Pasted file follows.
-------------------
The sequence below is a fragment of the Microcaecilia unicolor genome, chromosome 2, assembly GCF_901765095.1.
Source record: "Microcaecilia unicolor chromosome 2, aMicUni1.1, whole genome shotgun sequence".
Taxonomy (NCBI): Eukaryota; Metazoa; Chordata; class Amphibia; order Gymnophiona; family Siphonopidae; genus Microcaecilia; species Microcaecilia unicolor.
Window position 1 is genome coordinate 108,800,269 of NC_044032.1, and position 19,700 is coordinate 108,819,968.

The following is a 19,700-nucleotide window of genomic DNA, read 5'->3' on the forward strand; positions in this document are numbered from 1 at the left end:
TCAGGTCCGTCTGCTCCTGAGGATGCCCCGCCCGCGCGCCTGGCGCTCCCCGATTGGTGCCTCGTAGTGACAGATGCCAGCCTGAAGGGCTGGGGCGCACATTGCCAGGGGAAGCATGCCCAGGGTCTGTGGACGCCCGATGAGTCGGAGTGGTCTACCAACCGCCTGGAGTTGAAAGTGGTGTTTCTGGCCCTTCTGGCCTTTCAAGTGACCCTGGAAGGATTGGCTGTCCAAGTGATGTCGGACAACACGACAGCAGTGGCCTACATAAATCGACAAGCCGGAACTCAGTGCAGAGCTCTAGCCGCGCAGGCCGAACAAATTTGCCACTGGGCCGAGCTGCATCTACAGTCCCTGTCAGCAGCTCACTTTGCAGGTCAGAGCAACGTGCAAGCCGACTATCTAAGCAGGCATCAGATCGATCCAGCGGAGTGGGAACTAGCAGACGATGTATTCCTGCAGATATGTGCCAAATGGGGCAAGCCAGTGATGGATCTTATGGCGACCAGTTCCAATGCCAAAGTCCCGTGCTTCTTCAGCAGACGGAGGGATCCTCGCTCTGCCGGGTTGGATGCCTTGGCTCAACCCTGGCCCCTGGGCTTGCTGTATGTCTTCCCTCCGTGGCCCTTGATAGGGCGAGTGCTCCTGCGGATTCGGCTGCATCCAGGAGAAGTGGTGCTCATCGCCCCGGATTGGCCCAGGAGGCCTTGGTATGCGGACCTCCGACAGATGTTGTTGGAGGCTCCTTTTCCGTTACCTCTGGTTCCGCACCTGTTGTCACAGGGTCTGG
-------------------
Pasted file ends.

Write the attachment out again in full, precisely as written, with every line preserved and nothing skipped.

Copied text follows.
The sequence below is a fragment of the Microcaecilia unicolor genome, chromosome 2, assembly GCF_901765095.1.
Source record: "Microcaecilia unicolor chromosome 2, aMicUni1.1, whole genome shotgun sequence".
Taxonomy (NCBI): Eukaryota; Metazoa; Chordata; class Amphibia; order Gymnophiona; family Siphonopidae; genus Microcaecilia; species Microcaecilia unicolor.
Window position 1 is genome coordinate 108,800,269 of NC_044032.1, and position 19,700 is coordinate 108,819,968.

The following is a 19,700-nucleotide window of genomic DNA, read 5'->3' on the forward strand; positions in this document are numbered from 1 at the left end:
TCAGGTCCGTCTGCTCCTGAGGATGCCCCGCCCGCGCGCCTGGCGCTCCCCGATTGGTGCCTCGTAGTGACAGATGCCAGCCTGAAGGGCTGGGGCGCACATTGCCAGGGGAAGCATGCCCAGGGTCTGTGGACGCCCGATGAGTCGGAGTGGTCTACCAACCGCCTGGAGTTGAAAGTGGTGTTTCTGGCCCTTCTGGCCTTTCAAGTGACCCTGGAAGGATTGGCTGTCCAAGTGATGTCGGACAACACGACAGCAGTGGCCTACATAAATCGACAAGCCGGAACTCAGTGCAGAGCTCTAGCCGCGCAGGCCGAACAAATTTGCCACTGGGCCGAGCTGCATCTACAGTCCCTGTCAGCAGCTCACTTTGCAGGTCAGAGCAACGTGCAAGCCGACTATCTAAGCAGGCATCAGATCGATCCAGCGGAGTGGGAACTAGCAGACGATGTATTCCTGCAGATATGTGCCAAATGGGGCAAGCCAGTGATGGATCTTATGGCGACCAGTTCCAATGCCAAAGTCCCGTGCTTCTTCAGCAGACGGAGGGATCCTCGCTCTGCCGGGTTGGATGCCTTGGCTCAACCCTGGCCCCTGGGCTTGCTGTATGTCTTCCCTCCGTGGCCCTTGATAGGGCGAGTGCTCCTGCGGATTCGGCTGCATCCAGGAGAAGTGGTGCTCATCGCCCCGGATTGGCCCAGGAGGCCTTGGTATGCGGACCTCCGACAGATGTTGTTGGAGGCTCCTTTTCCGTTACCTCTGGTTCCGCACCTGTTGTCACAGGGTCTGG